In anticipation of Cars 3, a sequel absolutely nobody asked for, this week I’ll be revisiting the Bates Motel with 1983’s entirely unwarranted Psycho II.
Director: Richard Franklin
Cast: Anthony Perkins, Vera Miles, Meg Tilly
Run Time: 1 hour 53 minutes
MPAA Rating: R
Making a sequel to Psycho 22 years after the fact was a monumentally terrible idea. But miraculously, that was the only bad idea made in the process of creating Psycho II. An astoundingly qualified crew was assembled to bring the Bates Motel back to life: actors Anthony Perkins and Vera Miles returning, Child’s Play and Fright Night director Tom Holland manning the screenplay, and Richard Franklin in the director’s seat. Franklin you may recall from the earlier Census Bloodbath entry Road Games, a terrific roadside thriller that proved him such a potent disciple of Hitchcock that hiring him was a no-brainer. With this team supporting the film, at least it would have been watchable no matter what. A little bit surprisingly, it's even more than that.
Hold onto your wigs.
So, Psycho II pretty much picks up where we left off. It’s 22 years later and Norman Bates (Anthony Perkins) has been declared sane and released from the institution where he’s been held since his murder spree in 1960. As he tries to get his life back together, he takes in a wayward teenage girl named Mary (Meg Tilly), whose presence in his home sends him (and us) some painful reminders of the beautiful, deceased Marion Crane. As if we needed reminding, considering that her murder is crudely cut and pasted into the first five minutes of the film as if this were a cheap Friday the 13th sequel or something.
Anyway, people who cross Norman start to turn up dead, causing him no small amount of distress. Is he back to his murderous ways, or is someone else framing him? And exactly what is Lila Loomis née Crane (Vera Miles) doing skulking around town after all this time?
I mean, other than marrying her dead sister’s boyfriend like a badass.
Psycho II had quite the legacy to live up to. Not only was it the long-delayed sequel to a Hitchcock classic, it was being released smack dab in the middle of the slasher boom, the genre its forebear helped to create. That’s a lot of pressure. Psycho II is like the kid of the CEO attempting to take up the mantle of the company. It had to prove itself worthy in a massive pool of imitators. And mostly, it did exactly that.
Where Psycho II succeeds is that it doesn’t try to fit in with the slasher crowd. Sure, there’s a little more nudity, a little more blood, and one or two teens in the mix, but the film isn’t focused on the murder spree. It is very much about the aftermath of a broken mind attempting to mend itself, and as such it’s even different from Psycho itself. This is the best place to be, as free from expectation as humanly possible, and it spins quite a yarn out of it.
There’s so much yarn, in fact, that it can be fashioned into at least two different Mrs. Bates wigs, because buckle in folks: Psycho II has a lot of moving parts. The film has so many twists and turns that you’re constantly second guessing yourself, but not too many that it flies off the rails. It’s the perfect kind of melodrama, keeping you on your toes and glued to the screen. The plot is such a bucking bronco that the now-traditional “authority figure clunkily explains it all” scene gets the entire thing hilariously wrong.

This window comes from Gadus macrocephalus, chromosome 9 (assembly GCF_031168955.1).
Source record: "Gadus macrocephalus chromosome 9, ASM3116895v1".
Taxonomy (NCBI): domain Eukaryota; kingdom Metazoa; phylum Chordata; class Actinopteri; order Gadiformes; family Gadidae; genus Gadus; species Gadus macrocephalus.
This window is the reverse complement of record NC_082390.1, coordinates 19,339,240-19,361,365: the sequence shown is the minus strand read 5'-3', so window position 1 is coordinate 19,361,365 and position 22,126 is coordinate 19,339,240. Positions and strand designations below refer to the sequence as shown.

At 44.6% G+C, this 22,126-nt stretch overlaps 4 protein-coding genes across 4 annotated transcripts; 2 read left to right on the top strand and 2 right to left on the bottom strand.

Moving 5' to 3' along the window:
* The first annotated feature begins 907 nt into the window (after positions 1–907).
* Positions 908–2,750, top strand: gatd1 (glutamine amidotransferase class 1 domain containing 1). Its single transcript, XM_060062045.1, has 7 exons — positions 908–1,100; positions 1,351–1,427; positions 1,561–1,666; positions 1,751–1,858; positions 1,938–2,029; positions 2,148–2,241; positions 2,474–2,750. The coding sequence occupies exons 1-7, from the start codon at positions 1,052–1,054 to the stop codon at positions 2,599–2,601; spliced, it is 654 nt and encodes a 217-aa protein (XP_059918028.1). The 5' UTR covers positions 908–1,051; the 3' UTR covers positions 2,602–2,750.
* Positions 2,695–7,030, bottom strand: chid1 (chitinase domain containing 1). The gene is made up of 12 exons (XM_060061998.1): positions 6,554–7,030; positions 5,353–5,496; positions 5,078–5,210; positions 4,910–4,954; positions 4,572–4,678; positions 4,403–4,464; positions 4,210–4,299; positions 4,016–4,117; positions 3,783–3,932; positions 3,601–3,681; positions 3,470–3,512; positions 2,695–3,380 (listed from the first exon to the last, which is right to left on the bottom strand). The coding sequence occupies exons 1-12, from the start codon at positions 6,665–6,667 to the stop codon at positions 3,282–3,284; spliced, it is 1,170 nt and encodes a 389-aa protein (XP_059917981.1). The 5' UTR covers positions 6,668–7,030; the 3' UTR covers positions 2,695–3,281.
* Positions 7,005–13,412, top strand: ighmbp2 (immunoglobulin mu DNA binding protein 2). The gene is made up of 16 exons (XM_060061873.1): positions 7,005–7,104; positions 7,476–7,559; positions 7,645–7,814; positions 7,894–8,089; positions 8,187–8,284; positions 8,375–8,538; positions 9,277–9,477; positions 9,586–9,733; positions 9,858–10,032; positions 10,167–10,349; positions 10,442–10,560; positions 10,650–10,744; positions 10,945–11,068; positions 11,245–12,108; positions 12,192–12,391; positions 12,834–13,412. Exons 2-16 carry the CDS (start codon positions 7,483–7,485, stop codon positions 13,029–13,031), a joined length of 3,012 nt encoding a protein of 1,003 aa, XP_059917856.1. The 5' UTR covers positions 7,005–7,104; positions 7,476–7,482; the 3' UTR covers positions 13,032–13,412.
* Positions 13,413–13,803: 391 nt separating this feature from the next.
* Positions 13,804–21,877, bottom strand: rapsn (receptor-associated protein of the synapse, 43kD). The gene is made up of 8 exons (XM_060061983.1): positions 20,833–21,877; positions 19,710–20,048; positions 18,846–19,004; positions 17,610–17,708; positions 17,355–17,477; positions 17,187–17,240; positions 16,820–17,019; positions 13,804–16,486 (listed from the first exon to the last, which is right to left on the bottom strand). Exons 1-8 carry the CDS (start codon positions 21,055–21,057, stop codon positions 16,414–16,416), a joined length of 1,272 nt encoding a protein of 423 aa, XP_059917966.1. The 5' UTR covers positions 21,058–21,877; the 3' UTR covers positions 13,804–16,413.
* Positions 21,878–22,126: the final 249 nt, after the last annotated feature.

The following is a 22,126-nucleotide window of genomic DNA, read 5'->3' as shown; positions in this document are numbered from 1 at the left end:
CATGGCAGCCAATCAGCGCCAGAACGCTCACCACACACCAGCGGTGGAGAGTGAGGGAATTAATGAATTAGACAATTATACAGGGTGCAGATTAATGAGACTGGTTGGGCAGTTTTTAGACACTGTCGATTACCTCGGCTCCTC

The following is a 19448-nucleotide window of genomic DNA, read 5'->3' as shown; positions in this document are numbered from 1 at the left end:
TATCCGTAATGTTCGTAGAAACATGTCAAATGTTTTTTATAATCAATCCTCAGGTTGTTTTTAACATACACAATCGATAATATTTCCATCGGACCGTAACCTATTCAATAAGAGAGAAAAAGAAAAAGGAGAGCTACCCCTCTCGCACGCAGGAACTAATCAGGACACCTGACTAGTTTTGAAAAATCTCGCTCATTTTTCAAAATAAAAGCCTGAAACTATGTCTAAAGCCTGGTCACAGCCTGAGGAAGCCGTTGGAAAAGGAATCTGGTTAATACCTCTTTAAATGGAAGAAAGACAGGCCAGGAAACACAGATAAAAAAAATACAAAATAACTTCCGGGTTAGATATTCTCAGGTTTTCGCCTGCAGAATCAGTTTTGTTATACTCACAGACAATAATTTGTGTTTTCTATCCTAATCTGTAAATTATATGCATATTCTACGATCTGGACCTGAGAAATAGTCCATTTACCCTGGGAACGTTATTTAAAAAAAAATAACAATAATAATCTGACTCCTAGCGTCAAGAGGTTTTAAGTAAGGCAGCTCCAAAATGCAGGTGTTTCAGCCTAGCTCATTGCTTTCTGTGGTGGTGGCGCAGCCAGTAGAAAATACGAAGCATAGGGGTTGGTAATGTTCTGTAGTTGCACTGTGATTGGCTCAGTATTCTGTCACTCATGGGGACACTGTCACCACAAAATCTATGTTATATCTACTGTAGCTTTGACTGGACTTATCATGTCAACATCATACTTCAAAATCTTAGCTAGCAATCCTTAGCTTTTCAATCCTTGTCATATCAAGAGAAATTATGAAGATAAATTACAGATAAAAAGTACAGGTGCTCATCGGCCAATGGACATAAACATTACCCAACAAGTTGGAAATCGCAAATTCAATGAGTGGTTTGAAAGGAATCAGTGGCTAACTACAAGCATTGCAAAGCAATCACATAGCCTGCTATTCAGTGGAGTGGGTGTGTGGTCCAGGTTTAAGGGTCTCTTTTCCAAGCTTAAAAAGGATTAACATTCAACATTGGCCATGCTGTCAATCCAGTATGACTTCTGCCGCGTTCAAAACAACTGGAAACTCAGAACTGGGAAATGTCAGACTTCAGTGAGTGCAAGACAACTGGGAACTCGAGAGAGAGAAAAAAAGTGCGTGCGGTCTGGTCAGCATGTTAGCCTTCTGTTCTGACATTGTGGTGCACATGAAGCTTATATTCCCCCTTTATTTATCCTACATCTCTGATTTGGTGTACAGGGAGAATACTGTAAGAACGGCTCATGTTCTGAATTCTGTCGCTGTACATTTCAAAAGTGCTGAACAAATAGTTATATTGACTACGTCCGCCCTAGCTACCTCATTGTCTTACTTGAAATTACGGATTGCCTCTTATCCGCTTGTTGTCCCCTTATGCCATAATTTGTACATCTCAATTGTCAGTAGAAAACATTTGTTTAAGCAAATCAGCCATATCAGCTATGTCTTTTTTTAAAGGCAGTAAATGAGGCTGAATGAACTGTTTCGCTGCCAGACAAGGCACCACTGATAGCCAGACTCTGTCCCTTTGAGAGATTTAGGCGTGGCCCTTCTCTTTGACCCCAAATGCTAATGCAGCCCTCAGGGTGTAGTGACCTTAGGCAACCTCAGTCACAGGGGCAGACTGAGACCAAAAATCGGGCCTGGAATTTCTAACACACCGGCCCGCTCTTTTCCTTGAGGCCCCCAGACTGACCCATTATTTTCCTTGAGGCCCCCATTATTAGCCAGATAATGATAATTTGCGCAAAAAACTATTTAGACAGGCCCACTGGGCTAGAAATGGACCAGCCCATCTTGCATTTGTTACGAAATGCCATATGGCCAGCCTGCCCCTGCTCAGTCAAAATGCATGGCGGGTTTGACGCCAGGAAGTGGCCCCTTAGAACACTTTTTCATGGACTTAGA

As if I wasn’t already on this movie’s side.
Richard Franklin doesn’t get to have as much visual fun as he did on Road Games, but he still finds some cool imagery to play with, especially during the death scenes. Nothing could possibly live up to Psycho’s shower scene, but Franklin stages his murders with brutal flair, utilizing the modern effects without over-relying on them. His kills are full of motion and they’re unrelenting, letting you chew on every stage of the far-from-brief mayhem.
Another benefit of being a Psycho film is that it attracted a pretty solid, venerable cast. You won’t see Robert Loggia skulking around in no Sleepaway Camp sequel. There’s not a single dud in the cast, though it takes Perkins a minute to warm up into his old character. They ground the crazy story in a welcome, almost stately reality that does wonders for the film’s tension.
All this is what allows the film’s gonzo ending to work so well. Although it’s a slow burn to the finish line, Psycho II reaches a shrieking crescendo that feels like Bernard Hermann’s manic score come to life (incidentally, the classic Psycho theme appears in the flashback scene only – the rest of the film has to make do with a subdued and tedious Jerry Goldsmith jobbie). It’s a fun film, bringing Psycho into the 80’s without diluting its inimitable spirit.
Killer: Who could possibly keep track?
Final Girl: N/A
Best Kill: Vera Miles with a knife sticking from her gob. You don’t see that every day.
Sign of the Times: There’s a cameo from a Ms. Pac Man machine.
Scariest Moment: Mary looks through the bathroom peephole and sees an eye on the other side.
Weirdest Moment: A revelation late into the film about Norman’s family tree comes completely out of left field.
Champion Dialogue: “I don’t kill people anymore, remember?”
Body Count: 6
- Mr. Toomey is stabbed to death.
- Basement Boy is stabbed to death.
- Lila Loomis is stabbed through the mouth.
- Dr. Raymond is stabbed in the chest.
- Mary is shot.
- Miss Spool is hit in the head with a shovel.
TL;DR: Psycho II is a surprisingly worthy sequel to an unimpeachable classic.
Rating: 7/10Word Count: 1012
Reviews In This Series
Psycho (Hitchcock, 1960)
Psycho II (Franklin, 1983)
Psycho III (Perkins, 1986)
Psycho IV: The Beginning (Garris, 1990)